I’m out in the garden talking to Keith on the phone. Hands in the dirt, gently teasing the weeds out to get as much root as possible. This small garden has provided all sorts of abundance. Metaphors, stories, surprise at the exquisite beauty of zucchini flowers reaching out from under broad leaves to find the morning sun. Oh, and fresh peas, a taste of raspberries and anticipation for vine ripened tomatoes promised by the plethora of flowers on the vines.
There is a familiarity to this, like the memory of a forgotten time. A body memory that runs deep in my being.
In an odd way the pandemic had sent me into exile in reverse. In leaving my home, I have landed back in the garden. Here, where I’ve come to live with my father-in-law, I have re-learned the beauty of dirty hands and the meditation of weeding.
I grew up with backyard gardens and pretty traditional -- in the modern western concept of middle class colonial tradition -- family structure. We lived in a single family neighbourhood where most dads went to work and most moms worked at home keeping house and raising kids. Outside jobs the women held tended to be secondary to the men's jobs. Pretty much everyone had a backyard food garden.
My family were not great gardeners. We spent too much time away in the summer, camping and travelling in our truck and camper. None-the-less I grew up with fresh snow peas, beans and swiss chard. In my memory those were the things that seemed to thrive. I remember that beans were so prolific we would freeze them for the winter. We snapped the stem end and pulled off any stringyness, my mom scalded them quickly in boiling water and then dumped them into a cold bath. Once patted dry in clean tea towels, we’d bundle them into serving sizes in plastic baggies for freezing. Provisions for winter.
As an adult I moved away from the suburbs. My husband and I raised our son in a highrise apartment in the city. I haven't tended a garden for 40 years.
Recently, reading one of many emerging articles about the body's microbiome, the author noted that one of the modern losses to our gut health is our clean, indoor environments. We no longer get exposed to beautiful soil microbes. And now with the pandemic we are also encouraged to wash our hands more than ever, use hand-wash if water and soap are not available and to wipe down our houses frequently with chemical washes. While I understand the impetus for this in this moment, I also wonder if the extra sterility ultimately will make us less naturally able to fight a virus like corona. Dirt helps boost our immune system. I wash my hands when returning from the grocery store then put them in the soil of the garden.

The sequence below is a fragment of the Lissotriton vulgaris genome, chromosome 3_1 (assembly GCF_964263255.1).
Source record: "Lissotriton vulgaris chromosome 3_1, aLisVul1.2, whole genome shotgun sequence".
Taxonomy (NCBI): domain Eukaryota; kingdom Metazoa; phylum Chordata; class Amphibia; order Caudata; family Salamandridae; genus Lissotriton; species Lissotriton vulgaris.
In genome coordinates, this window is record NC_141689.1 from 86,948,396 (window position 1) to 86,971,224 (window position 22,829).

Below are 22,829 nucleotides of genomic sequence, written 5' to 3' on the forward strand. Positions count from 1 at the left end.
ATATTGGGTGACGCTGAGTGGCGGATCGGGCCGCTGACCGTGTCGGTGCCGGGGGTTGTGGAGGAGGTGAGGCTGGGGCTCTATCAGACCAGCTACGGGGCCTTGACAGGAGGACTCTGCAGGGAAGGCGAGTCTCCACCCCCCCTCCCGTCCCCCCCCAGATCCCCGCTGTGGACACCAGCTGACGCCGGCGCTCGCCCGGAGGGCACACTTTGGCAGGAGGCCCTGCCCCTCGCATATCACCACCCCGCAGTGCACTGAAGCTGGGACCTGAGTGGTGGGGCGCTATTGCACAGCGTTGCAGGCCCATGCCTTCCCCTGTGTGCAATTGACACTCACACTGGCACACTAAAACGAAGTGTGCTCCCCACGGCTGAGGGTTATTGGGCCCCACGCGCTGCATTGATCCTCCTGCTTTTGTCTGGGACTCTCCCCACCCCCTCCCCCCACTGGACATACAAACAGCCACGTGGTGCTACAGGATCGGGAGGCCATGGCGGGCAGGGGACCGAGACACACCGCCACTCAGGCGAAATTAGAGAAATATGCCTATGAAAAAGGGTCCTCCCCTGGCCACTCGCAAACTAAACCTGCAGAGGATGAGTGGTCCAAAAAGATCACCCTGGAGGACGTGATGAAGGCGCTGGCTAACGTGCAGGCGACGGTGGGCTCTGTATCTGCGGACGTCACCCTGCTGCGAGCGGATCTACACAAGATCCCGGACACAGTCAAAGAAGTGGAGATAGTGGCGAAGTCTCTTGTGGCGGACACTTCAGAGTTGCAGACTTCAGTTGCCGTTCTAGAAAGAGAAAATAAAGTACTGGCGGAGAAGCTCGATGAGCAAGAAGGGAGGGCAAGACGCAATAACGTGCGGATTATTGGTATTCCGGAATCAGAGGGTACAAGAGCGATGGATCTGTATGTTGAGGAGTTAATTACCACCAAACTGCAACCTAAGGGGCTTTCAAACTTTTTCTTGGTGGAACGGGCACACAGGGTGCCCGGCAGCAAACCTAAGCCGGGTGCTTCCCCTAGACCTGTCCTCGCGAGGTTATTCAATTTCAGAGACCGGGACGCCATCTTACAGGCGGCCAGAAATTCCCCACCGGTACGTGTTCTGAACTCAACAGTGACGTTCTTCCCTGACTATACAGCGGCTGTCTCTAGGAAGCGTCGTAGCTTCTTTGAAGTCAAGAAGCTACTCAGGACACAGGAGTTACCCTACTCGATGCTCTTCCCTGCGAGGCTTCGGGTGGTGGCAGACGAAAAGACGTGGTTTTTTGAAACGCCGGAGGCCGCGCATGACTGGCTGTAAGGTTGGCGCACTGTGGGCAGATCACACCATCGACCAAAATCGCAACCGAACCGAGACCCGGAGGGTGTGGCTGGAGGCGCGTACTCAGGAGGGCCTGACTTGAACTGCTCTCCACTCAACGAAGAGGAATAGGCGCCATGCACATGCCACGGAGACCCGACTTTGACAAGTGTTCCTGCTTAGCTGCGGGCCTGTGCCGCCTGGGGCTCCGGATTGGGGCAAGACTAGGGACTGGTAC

The garden here is small and planted in raised beds. But it is enough to get the experience of dirty hands as I gently tease weeds out while chatting with my friend Keith on the phone. One of the beds was planted by the neighbours who thought it might be a project for their daughters during isolation. Truth be told I rarely see the daughters there and the tending leans toward watering. There are plenty of weeds to keep me busy while Keith and I muse about the world, our hopes and our place in those hopes, as we collectively, around the world, shift into post pandemic.
And here in the garden is where I was able to articulate my growing recognition about my role in the moment as someone called to a path of spiritual healing. It is to embrace this time of stepping into the role of caregiver, nurturer, an intimate symbol of the Feminine Divine and a role I pushed against for many years. Now, like Mother Earth, I am called to offer myself and my gifts to the world.
One of the paradoxes of the path of energy healing or shamanic work, much like any spiritual work, is there comes a moment when the next step in connecting more expansively is to focus inward. I, like everyone, have wounds received from my life, family, culture and choices. This inward journey leads to deeper personal healing. And it is in this moment that I have landed here, in exile in the garden with responsibility to care for my father-in-law who, at 89 and a widow for 9 years is also experiencing the ravages of cognitive decline. There have been times when I was out in the community working for justice and finding solutions to homelessness. I helped start, and ran for many years, a large community ministry in my urban neighbourhood. Now my world has become smaller, my focus caring for this person. Suddenly I am keeping house and home in a way that I never did for my own husband and child. I was the one who worked outside the home. It was my spouse who did day-to-day child-raising and all of the laundry. Raised in the 70s, I learned that women's roles were not valued and I scorned them. Yet the work of healing is the work of nurture and here I am, given this time now to nourish my role as nurturer.
I have never had a good relationship with my father-in-law. It wasn't bad, just superficial, not really a relationship in any meaningful way. He had been a distant father, wrapped in alcoholism. He's been dry for most of the time I've known him, but not healed.
I recognize that this time of building something with him, offering him the care of good food and companionship, brings healing to the whole family. My call of the moment to healing the world is to begin with myself and to care for Bill. As I build a different role and relationship with him, I bring deeper healing to the whole family line forward and backward.
My world, narrowed to this small suburban house, this moment, is what I need to focus myself, to bring healing to the family and our relationships and ultimately create new ripples of love that emanate out, sending that healing into the world. The garden is bringing me there.
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